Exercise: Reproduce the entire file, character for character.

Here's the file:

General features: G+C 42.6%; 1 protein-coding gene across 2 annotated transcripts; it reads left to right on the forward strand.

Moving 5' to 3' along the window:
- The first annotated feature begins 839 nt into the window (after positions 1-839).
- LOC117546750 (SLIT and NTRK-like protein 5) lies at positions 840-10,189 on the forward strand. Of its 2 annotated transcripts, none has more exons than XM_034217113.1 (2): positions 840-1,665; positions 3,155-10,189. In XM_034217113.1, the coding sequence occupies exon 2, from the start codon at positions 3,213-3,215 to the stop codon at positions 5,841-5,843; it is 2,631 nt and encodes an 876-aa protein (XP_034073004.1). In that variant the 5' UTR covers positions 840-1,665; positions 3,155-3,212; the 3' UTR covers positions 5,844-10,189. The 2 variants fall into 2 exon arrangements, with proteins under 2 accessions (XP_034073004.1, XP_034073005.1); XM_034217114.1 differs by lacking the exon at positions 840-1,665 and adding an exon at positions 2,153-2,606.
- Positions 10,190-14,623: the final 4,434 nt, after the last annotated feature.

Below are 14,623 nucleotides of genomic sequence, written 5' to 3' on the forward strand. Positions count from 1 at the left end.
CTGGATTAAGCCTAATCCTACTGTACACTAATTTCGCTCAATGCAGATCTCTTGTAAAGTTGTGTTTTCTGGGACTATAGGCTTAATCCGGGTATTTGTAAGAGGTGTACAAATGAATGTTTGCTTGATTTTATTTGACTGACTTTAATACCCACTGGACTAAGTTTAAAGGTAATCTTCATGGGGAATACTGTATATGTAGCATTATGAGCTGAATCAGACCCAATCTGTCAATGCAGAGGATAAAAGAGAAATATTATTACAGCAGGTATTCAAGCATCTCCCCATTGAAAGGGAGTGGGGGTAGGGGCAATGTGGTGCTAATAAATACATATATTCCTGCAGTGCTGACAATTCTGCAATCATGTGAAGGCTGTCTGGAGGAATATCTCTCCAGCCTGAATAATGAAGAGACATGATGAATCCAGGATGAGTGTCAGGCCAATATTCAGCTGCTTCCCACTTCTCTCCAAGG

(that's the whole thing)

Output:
General features: G+C 42.6%; 1 protein-coding gene across 2 annotated transcripts; it reads left to right on the forward strand.

Moving 5' to 3' along the window:
- The first annotated feature begins 839 nt into the window (after positions 1-839).
- LOC117546750 (SLIT and NTRK-like protein 5) lies at positions 840-10,189 on the forward strand. Of its 2 annotated transcripts, none has more exons than XM_034217113.1 (2): positions 840-1,665; positions 3,155-10,189. In XM_034217113.1, the coding sequence occupies exon 2, from the start codon at positions 3,213-3,215 to the stop codon at positions 5,841-5,843; it is 2,631 nt and encodes an 876-aa protein (XP_034073004.1). In that variant the 5' UTR covers positions 840-1,665; positions 3,155-3,212; the 3' UTR covers positions 5,844-10,189. The 2 variants fall into 2 exon arrangements, with proteins under 2 accessions (XP_034073004.1, XP_034073005.1); XM_034217114.1 differs by lacking the exon at positions 840-1,665 and adding an exon at positions 2,153-2,606.
- Positions 10,190-14,623: the final 4,434 nt, after the last annotated feature.

Below are 14,623 nucleotides of genomic sequence, written 5' to 3' on the forward strand. Positions count from 1 at the left end.
CTGGATTAAGCCTAATCCTACTGTACACTAATTTCGCTCAATGCAGATCTCTTGTAAAGTTGTGTTTTCTGGGACTATAGGCTTAATCCGGGTATTTGTAAGAGGTGTACAAATGAATGTTTGCTTGATTTTATTTGACTGACTTTAATACCCACTGGACTAAGTTTAAAGGTAATCTTCATGGGGAATACTGTATATGTAGCATTATGAGCTGAATCAGACCCAATCTGTCAATGCAGAGGATAAAAGAGAAATATTATTACAGCAGGTATTCAAGCATCTCCCCATTGAAAGGGAGTGGGGGTAGGGGCAATGTGGTGCTAATAAATACATATATTCCTGCAGTGCTGACAATTCTGCAATCATGTGAAGGCTGTCTGGAGGAATATCTCTCCAGCCTGAATAATGAAGAGACATGATGAATCCAGGATGAGTGTCAGGCCAATATTCAGCTGCTTCCCACTTCTCTCCAAGG